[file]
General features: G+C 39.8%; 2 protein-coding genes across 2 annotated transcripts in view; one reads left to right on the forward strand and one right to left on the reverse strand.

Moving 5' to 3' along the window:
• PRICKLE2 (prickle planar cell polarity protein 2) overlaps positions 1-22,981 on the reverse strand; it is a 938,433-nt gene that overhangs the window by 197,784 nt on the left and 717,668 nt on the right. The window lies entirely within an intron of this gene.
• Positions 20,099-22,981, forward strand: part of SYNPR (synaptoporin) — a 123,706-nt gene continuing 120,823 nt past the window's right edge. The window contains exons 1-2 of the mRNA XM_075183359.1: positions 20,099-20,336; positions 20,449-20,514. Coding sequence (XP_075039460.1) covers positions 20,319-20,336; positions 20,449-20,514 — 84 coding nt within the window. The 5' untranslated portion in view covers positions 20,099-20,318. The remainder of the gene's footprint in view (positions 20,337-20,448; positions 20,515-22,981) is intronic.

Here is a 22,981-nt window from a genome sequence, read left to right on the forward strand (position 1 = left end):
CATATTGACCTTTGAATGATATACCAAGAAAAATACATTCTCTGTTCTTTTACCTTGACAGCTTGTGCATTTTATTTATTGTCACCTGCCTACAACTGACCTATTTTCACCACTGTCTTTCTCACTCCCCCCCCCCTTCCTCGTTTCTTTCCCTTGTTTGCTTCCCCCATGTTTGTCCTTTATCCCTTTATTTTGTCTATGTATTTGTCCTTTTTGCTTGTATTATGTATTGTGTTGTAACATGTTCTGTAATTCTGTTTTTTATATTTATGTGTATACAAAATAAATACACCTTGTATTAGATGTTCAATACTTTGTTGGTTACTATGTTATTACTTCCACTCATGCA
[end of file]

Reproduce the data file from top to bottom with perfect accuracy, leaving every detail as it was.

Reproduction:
General features: G+C 39.8%; 2 protein-coding genes across 2 annotated transcripts in view; one reads left to right on the forward strand and one right to left on the reverse strand.

Moving 5' to 3' along the window:
• PRICKLE2 (prickle planar cell polarity protein 2) overlaps positions 1-22,981 on the reverse strand; it is a 938,433-nt gene that overhangs the window by 197,784 nt on the left and 717,668 nt on the right. The window lies entirely within an intron of this gene.
• Positions 20,099-22,981, forward strand: part of SYNPR (synaptoporin) — a 123,706-nt gene continuing 120,823 nt past the window's right edge. The window contains exons 1-2 of the mRNA XM_075183359.1: positions 20,099-20,336; positions 20,449-20,514. Coding sequence (XP_075039460.1) covers positions 20,319-20,336; positions 20,449-20,514 — 84 coding nt within the window. The 5' untranslated portion in view covers positions 20,099-20,318. The remainder of the gene's footprint in view (positions 20,337-20,448; positions 20,515-22,981) is intronic.

Here is a 22,981-nt window from a genome sequence, read left to right on the forward strand (position 1 = left end):
CATATTGACCTTTGAATGATATACCAAGAAAAATACATTCTCTGTTCTTTTACCTTGACAGCTTGTGCATTTTATTTATTGTCACCTGCCTACAACTGACCTATTTTCACCACTGTCTTTCTCACTCCCCCCCCCCTTCCTCGTTTCTTTCCCTTGTTTGCTTCCCCCATGTTTGTCCTTTATCCCTTTATTTTGTCTATGTATTTGTCCTTTTTGCTTGTATTATGTATTGTGTTGTAACATGTTCTGTAATTCTGTTTTTTATATTTATGTGTATACAAAATAAATACACCTTGTATTAGATGTTCAATACTTTGTTGGTTACTATGTTATTACTTCCACTCATGCA